These evils may perhaps appear distant from us; yet to some of our sister states they are probably nigh, even at the doors. Ideas of liberty and slavery, have taken such stronghold of the negroes, that unless their situation is suddenly ameliorated, the inhabitants of the southern states, will have the utmost reason to dread the effects of insurrection. And with the example of the West-Indies before their eyes, they will be worse than mad, if they do not adopt effectual measures to escape their danger. To oppose the slaves by force when in a state of rebellion, or to hold them in their present condition, for any considerable length of time in future, will be beyond their strength. Courage and discipline, form but a feeble front to check the onset of freedom.

  • “For what are fifty, what a thousand slaves,
  • Match’d to the sinew of a single arm
  • That strikes for liberty?”*

And when hostilities are commenced, where shall they look for auxiliaries in such an iniquitous Edition: 1983; Page: [20] warfare? Surely, no friend to freedom and justice will dare to lend them his aid. In the case, not essentially different in principle from the one under consideration, except its being less aggravated, the God of Heaven has uttered the following denunciation. “Therefore thus saith the Lord, ye have not harkened unto me, in proclaiming liberty every one to his neighbour, and every man to his brother: Behold I proclaim a liberty for you, saith the Lord, to the sword, to the pestilence, and to the famine. Edition: current; Page: [[896]] And I will make you to be removed into all the face of the earth. And I will give the men that have transgressed my covenant, into the hand of their enemies, and into the hand of them, which seek their life. And their dead bodies shall be for meat unto the fowls of heaven, and to the beasts of the earth.”* Nor can the threatenings in this passage be avoided, under the idea, that it is a prophecy, remote, and uninteresting to us. It contains nothing more than the natural and necessary consequences of slavery, in every country, where the slaves are more numerous than their masters. Indeed the prophecy has been most minutely fulfilled in the island already mentioned.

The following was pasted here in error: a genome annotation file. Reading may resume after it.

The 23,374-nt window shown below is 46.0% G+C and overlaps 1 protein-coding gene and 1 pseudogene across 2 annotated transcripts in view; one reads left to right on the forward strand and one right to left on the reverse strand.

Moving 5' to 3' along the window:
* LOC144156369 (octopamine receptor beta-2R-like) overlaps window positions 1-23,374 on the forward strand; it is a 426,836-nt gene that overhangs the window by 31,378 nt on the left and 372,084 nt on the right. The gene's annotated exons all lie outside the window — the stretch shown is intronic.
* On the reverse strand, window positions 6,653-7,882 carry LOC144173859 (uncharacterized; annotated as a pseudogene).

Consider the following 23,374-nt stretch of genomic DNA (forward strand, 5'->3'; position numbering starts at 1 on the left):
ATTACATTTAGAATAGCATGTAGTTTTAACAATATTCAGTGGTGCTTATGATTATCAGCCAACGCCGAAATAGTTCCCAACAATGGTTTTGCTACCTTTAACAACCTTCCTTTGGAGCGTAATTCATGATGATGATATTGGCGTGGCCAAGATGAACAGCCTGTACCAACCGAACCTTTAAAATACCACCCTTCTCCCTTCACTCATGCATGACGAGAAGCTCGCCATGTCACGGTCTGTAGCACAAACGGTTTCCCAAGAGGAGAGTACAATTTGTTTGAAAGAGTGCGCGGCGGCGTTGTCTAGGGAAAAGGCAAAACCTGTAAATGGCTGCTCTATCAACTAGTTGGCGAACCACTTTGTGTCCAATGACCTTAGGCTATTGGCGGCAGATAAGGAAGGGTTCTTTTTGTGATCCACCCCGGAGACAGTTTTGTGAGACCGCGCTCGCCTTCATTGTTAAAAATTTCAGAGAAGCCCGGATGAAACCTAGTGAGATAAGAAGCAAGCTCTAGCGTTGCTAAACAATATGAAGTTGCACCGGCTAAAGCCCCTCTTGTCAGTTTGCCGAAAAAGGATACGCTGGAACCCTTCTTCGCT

In this state indeed, and with the sincerest pleasure I make the remark, in consequence of the small number of slaves, the advancement of civilization, and the diffusion of a liberal policy, the situation of the negroes is essentially different. Exposed to few severe punishments, and indulged in many amusements, compared with what is found in most other countries, they are here flourishing, and happy. But even here they are slaves. The very idea embitters every enjoyment. Edition: 1983; Page: [21] So necessary is freedom to happiness, that the mind, well informed of its nature, and acquainted with its blessings, if subjected to the will of an arbitrary and cruel master, would be wretched and solitary, altho’ surrounded by all the pleasures of the garden of God. But as slaves do in fact exist in Connecticut, the inhabitants of the state, as it respects this great subject, must be divided into two classes—those, who justify slavery in the abstract—and those, who condemn it. And this general division will be found to comprehend every intermediate stage of character. For tho’ the number of persons is small, who will avowedly advocate the principles of slavery; yet such persons do not only exist, but have the hardihood to appeal for arguments to support their barbarous sentiments, to the fountain of our holy religion, which breathes nought but peace and good will to man. But there is another more specious description of persons, which I class among the enemies of the freedom and happiness of mankind. These persons professedly acknowledge the wickedness of slavery, and still, on the pretence of political expedience, use every artifice of ingenuity and fraud, to rivet the fetters, which bind their fellow creatures in bondage. Such persons, deaf to the voice of Reason, and the supplications of Humanity, bend every object to the advancement of their wealth, and the gratification Edition: current; Page: [[897]] of their ambition; while the groans of dying Innocence, the screams of violated Chastity, and the ravings of tortured Maniacks, would sleep on their ears like the gentle musick of the passing gale. To such persons, as well as to those of the second class, which I have mentioned, a few enslaved, wretched beings, appeal for the blessings of freedom. Edition: 1983; Page: [22] On the part of the slaves, it is a question of right; and on that of the state, a question of justice—a question, which cannot be suppressed by the strong pleadings of Avarice, nor hidden in the subterfuges of Sophistry. The first of these spirits is not more opposed to humanity, than the latter is to integrity. Sophistry may at times assist the advocate at the bar, when espousing the cause of iniquity; but in a legislator it must ever be infamous, and the conscience of an honest man will never submit to its imposition. Nor should motives of ambition be suffered to operate, to the destruction of human happiness. It is a possession of too much value, to be held by so frail a tenure. Depraved indeed must be the heart of that man, who will swerve from the rigid rules of justice and duty, to aid his ambitious projects. Equally depraved, and if possible more execrable is the unfeeling savage, who will lengthen out the misery of a fellow being with a smile of sarcastic pleasure on his fraudful countenance. In the hour of distress and apprehension, gloomy and bitter must be the reflections of such a mind. But to the mind animated with a love of justice, and glowing with the purest benevolence, the valley of the shadow of death, will open a peaceful passage to the preference of his God.